An Oklahoma City company that does billing for hundreds of hospital emergency room physicians may be hit with a U.S. Justice Department lawsuit accusing it of filing false reimbursement claims.
This is the second action in two months illustrating the Justice Department's apparent crackdown on billing in hospital emergency departments.
Last week, Dallas-based EmCare Holdings disclosed that Emergency Physicians Billing Services, which handles about one-third of its billings, may be sued by the Justice Department. Although EmCare said it won't be named in the suit, the Justice Department has said it may recoup possible overpayments made to EmCare as a result of the billing company's services.
Officials of the Oklahoma City company, also known as Medical Consultants, could not be reached for comment. However, the company reportedly bills for other emergency department physicians and contract-management firms.
Of EmCare's $150 million in projected 1995 revenues, about $22.5 million would be government reimbursements billed through Emergency Physicians, said EmCare's chairman and chief executive officer, Leonard Riggs, M.D. EmCare continues to do business with Emergency Physicians but is conducting its own investigation, he said.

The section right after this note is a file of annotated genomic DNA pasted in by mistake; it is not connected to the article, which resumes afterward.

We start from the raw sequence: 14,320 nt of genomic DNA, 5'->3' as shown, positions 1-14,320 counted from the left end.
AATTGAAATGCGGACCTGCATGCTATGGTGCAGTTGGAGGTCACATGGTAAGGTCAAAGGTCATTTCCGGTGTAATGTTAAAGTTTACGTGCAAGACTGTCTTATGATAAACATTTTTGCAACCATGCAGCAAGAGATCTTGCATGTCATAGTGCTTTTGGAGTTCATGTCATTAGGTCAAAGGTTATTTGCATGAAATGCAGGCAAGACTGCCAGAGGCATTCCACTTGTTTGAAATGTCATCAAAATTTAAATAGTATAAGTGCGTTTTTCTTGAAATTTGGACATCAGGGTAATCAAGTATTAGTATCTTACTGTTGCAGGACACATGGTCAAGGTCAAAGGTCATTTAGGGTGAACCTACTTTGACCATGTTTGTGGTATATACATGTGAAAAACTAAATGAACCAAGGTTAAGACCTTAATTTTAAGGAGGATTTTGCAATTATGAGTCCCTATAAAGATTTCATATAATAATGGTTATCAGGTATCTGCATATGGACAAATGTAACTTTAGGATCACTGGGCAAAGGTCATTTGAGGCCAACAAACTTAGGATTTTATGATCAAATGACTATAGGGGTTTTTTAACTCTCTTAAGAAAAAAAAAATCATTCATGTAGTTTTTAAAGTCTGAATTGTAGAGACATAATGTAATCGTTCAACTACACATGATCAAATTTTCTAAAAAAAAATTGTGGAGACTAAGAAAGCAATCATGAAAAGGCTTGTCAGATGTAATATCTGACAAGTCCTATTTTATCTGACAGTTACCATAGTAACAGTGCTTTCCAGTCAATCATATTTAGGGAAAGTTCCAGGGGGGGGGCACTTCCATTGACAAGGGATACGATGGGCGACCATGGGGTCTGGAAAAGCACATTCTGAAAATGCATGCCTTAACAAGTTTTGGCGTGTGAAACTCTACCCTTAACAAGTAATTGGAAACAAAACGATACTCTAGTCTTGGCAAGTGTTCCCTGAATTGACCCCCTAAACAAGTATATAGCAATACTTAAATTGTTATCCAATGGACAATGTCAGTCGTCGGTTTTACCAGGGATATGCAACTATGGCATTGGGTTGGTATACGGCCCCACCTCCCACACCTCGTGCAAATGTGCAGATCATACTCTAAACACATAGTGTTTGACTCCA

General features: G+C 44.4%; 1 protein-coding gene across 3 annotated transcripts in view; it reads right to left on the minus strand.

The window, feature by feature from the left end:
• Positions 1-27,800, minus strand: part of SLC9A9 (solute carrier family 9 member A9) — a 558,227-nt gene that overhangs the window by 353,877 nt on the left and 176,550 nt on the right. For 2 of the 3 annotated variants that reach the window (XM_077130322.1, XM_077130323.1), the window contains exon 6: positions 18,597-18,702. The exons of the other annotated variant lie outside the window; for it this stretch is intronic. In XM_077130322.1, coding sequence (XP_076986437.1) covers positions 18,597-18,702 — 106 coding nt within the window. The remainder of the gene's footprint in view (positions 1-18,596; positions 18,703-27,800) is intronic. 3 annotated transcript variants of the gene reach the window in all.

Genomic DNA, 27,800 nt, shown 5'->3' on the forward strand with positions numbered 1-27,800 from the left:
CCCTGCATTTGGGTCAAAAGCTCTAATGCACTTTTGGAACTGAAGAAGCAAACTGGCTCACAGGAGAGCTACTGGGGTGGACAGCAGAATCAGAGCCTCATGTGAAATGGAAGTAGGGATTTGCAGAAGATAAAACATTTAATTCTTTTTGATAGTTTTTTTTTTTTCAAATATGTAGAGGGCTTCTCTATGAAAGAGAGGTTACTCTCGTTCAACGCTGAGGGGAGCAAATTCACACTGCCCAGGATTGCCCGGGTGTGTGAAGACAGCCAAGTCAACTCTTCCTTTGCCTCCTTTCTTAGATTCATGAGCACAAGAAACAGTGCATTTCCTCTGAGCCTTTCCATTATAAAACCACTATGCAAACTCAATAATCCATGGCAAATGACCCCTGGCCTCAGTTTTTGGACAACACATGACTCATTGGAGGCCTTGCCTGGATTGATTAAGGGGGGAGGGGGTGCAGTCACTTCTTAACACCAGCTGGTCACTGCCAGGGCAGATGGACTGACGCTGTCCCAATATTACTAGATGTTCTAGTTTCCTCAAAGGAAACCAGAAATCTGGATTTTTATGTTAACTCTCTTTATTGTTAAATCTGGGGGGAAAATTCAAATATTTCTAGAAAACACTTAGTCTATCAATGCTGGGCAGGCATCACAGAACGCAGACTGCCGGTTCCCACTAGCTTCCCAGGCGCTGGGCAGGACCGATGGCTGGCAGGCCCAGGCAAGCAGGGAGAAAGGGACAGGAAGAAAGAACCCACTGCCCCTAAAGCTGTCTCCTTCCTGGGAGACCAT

Emergency Physicians has denied wrongdoing. EmCare officials said Emergency Physicians also has agreed to be responsible for billing errors.
The Justice Department action stems from a "whistleblower" lawsuit filed last year against Emergency Physicians concerning "upcoding" by the company. Upcoding involves maximizing a provider's reimbursement by coding a medical procedure at a higher payment rate. The Justice Department is now considering becoming a plaintiff in the whistleblower suit, officials said.
The Oklahoma City firm had been in merger discussions with another billing company, Atlanta-based Medaphis Corp. Those discussions were suspended last month because of the Emergency Physicians whistleblower suit.
Some Medaphis operations also have been targeted by the federal government. Last month, two of the company's offices in California were searched by federal agents for billing and collections documents (June 26, p. 30).